advertiser content
advertiser content

Last October I had a call from Rita Moore. She was really excited about the quilt that she was going to present at the Veteran's Assembly at the school. "I'm going to be presenting a quilt to Dr. Song!" She had talked with me often about her doctor and what a great guy he was, how much she liked him and how he was the smartest guy around. So I knew this one was a special quilt for her to present.

Over the last 6 years, this lady has called me every time she was going to present a quilt to a veteran in our area. Dr. Song's quilt was her 104th quilt that she made and donated through the "Quilt of Valor" program. She was so in love with the idea of being able to comfort veterans who have served and have been touched by war. She's made quilts for veterans and even for their service dogs, because she felt like, "The dogs should be recognized for helping too!"

I spent time talking to her about her life and it wasn't always an easy life. Something I hadn't known before. I wouldn't have known that from seeing her at church on Sunday morning. And she said the same about seeing me in church. We compared notes and swapped our own war stories. We had a connection that I will definitely miss. She was like I am, a no-nonsense, no sense in wasting words type of lady.

She talked about quilting and how it was part of her family as far back as her grandmothers. Rita told me about her grandmothers. One she said was a professional quilter and the other one, well, she was not. She laughed as she said that you could tell which quilt was made by which woman by the quality of the quilt.

Rita wasn't shy about telling you that she was a perfectionist when she sews, she laughed about it, but her work speaks for itself. She had contacted me, to brag about her great-granddaughter Ava whom she was helping to make a quilt for yet another branch of the "Quilts of Valor" program, called "Under our Wings," a part of the QOV program. This program is designed to include youth and adult community service organizations that desire to do a community service project. She said when she passed away her sewing machine was going to Ava because she felt that her great-granddaughter would use it. Rita was practical. Another reason I loved this lady.

She was completely surprised when she was also recognized at her last Veteran's assembly. The local veteran's organizations recognized her for all of her work on behalf of the veterans and then gave her a gift of money to help pay for the supplies that she put into her quilts. "I can't believe they did that, I was shocked!" she said. She was smiling so big when she said it, so I knew that they had touched her heart. I was glad that she felt the appreciation for her. This little lady was unassuming, so being recognized for her work was something she wasn't ready for.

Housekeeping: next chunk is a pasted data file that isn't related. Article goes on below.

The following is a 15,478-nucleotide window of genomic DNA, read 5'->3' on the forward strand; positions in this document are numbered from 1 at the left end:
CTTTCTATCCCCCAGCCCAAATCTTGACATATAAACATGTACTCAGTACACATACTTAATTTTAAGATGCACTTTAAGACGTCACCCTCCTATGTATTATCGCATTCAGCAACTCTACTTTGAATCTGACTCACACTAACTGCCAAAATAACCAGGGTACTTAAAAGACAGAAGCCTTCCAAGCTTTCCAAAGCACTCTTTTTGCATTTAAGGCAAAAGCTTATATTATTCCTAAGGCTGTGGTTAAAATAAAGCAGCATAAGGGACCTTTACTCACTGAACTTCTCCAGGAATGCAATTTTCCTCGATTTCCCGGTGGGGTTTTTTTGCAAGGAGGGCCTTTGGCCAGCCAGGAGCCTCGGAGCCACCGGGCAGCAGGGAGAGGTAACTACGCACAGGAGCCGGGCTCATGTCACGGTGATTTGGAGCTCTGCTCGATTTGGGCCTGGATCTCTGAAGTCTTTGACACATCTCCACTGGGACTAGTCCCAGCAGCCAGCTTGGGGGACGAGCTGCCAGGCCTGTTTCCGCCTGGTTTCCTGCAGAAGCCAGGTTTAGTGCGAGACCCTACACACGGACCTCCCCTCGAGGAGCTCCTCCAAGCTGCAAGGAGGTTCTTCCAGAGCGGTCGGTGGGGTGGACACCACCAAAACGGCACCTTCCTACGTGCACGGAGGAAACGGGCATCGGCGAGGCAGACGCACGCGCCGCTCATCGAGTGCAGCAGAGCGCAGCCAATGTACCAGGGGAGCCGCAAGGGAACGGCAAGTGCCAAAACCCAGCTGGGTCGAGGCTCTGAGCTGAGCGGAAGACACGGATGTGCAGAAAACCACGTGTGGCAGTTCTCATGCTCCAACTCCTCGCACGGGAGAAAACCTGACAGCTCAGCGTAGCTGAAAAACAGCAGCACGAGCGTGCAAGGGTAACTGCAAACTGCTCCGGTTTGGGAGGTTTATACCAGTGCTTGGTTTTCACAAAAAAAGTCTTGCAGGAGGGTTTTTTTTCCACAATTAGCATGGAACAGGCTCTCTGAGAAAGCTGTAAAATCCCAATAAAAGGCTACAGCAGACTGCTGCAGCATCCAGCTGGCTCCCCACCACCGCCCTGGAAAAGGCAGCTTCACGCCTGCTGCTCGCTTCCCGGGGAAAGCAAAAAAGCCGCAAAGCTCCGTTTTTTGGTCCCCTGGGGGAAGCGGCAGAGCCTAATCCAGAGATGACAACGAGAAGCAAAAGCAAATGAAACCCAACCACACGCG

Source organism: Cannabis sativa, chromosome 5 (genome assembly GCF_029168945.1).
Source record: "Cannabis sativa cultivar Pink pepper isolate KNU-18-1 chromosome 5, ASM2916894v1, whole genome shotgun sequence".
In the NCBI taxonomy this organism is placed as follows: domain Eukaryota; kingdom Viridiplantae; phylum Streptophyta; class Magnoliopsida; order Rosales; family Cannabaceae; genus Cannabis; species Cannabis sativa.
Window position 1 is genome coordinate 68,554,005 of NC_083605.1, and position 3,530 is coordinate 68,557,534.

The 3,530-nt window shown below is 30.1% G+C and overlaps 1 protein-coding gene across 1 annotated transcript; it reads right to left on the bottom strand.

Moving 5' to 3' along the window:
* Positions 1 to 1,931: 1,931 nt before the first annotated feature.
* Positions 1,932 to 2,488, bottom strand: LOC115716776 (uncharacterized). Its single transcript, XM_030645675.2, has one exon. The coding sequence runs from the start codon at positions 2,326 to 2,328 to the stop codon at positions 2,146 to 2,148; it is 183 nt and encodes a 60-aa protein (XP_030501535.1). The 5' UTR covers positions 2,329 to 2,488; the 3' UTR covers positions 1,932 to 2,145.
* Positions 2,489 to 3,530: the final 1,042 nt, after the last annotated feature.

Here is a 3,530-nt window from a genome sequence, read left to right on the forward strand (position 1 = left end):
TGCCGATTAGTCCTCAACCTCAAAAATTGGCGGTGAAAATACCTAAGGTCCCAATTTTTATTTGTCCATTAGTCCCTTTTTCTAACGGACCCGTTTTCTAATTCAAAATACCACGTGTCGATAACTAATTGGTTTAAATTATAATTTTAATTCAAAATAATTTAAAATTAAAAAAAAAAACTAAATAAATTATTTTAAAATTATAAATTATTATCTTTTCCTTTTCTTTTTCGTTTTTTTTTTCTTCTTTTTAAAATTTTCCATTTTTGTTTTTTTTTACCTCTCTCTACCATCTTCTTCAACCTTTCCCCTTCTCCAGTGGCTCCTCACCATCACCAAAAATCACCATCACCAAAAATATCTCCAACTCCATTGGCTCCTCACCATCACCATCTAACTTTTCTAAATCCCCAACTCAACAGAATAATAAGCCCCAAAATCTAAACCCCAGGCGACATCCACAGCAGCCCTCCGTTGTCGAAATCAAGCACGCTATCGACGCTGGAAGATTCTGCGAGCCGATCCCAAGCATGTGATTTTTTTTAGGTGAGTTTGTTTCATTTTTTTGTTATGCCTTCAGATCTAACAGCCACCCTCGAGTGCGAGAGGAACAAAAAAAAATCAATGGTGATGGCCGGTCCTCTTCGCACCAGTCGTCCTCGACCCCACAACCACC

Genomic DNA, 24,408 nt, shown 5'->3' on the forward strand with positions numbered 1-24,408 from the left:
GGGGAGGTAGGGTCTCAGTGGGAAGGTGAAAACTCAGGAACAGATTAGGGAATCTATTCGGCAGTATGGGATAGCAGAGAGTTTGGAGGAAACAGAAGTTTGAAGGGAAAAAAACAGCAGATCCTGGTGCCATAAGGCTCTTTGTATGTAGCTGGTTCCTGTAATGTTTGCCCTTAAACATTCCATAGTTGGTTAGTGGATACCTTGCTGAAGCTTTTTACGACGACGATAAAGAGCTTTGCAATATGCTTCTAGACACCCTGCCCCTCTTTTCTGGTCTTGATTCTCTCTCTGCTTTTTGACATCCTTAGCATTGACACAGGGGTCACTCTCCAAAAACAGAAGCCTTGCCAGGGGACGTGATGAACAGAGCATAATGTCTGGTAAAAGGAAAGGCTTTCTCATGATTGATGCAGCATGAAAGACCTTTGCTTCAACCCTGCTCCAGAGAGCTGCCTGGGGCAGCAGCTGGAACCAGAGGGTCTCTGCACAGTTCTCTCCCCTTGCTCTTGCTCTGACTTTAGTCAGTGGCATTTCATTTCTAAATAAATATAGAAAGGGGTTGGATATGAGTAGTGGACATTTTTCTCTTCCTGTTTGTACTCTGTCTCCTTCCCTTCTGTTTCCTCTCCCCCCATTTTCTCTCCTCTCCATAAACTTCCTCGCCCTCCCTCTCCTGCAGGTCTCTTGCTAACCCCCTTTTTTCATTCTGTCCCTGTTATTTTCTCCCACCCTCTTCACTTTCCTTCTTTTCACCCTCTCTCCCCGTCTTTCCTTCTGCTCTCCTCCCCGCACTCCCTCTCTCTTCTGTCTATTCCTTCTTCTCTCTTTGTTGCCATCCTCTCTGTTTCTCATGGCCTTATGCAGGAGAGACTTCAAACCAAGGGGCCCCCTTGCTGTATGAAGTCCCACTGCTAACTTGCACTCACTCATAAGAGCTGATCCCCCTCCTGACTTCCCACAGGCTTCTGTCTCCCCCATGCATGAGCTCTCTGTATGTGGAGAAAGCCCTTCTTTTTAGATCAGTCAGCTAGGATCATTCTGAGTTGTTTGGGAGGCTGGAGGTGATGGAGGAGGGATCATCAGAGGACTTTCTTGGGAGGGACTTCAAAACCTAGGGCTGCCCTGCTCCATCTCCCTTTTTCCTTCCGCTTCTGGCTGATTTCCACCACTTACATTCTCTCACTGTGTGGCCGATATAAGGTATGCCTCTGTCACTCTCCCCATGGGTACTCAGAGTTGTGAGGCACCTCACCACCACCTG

Each month either she would call me, or I would call her about the logistics of our church lady's night out. Every month she'd show up and enjoy some laughs with all of us.

From the time that I found out that Rita was sick, I worried about her. I feared the worst. I knew that this lady had left a legacy that won't be seen in just one place, but all over the state. Through her quilts, she's brought many men to tears. There was always something about wrapping the quilts around our grown men, especially those from the Vietnam or WWII era. Many would just break down and cry as she wrapped them in her quilts. She also made dresses to be sent overseas at Christmas time, using pillow cases for these. I'm sure there were many other things that she sewed, and sewed perfectly that I didn't know about.

The woman gave and gave and gave. The rest of us were on the receiving end of her generousity. She wasn't picky about who she could make a quilt for and was often in search of someone that she could help. She's definitely going to be missed in the veteran community. And I'll miss her.

So rest in peace, dear Rita. Thank you for all of the many quilts that you sewed lovingly for our veterans. Thank you for the healing that you brought to them. Thank you for sharing your stories with me. Thanks for the laughs, and the many conversations.

You will be missed.

To read Rita's obituary, click HERE.


Comments

Submit a Comment

Please refresh the page to leave Comment.

Still seeing this message? Press Ctrl + F5 to do a "Hard Refresh".

PK February 2, 2024, 1:16 pm Thoughtful piece, Val!! Always sad when kind and caring people pass on!!
CL February 2, 2024, 7:08 pm What a beautiful article about a beautiful, amazing, generous woman! We’ve lost a treasure for sure!
GB February 2, 2024, 10:34 pm What a beautiful read! She was the type of person who blessed people's lives. You just know in the heart that everyone who knew her was a better person because of her in some small way. She will be missed by many.
SH February 5, 2024, 12:59 pm We have lost a wonderful and giving woman. She was one of the kindest and sweetest ladies I've had the benefit of knowing. Always giving and never a bad thing to say about anyone. You will be missed Rita.
advertiser content advertiser content advertiser content
advertiser content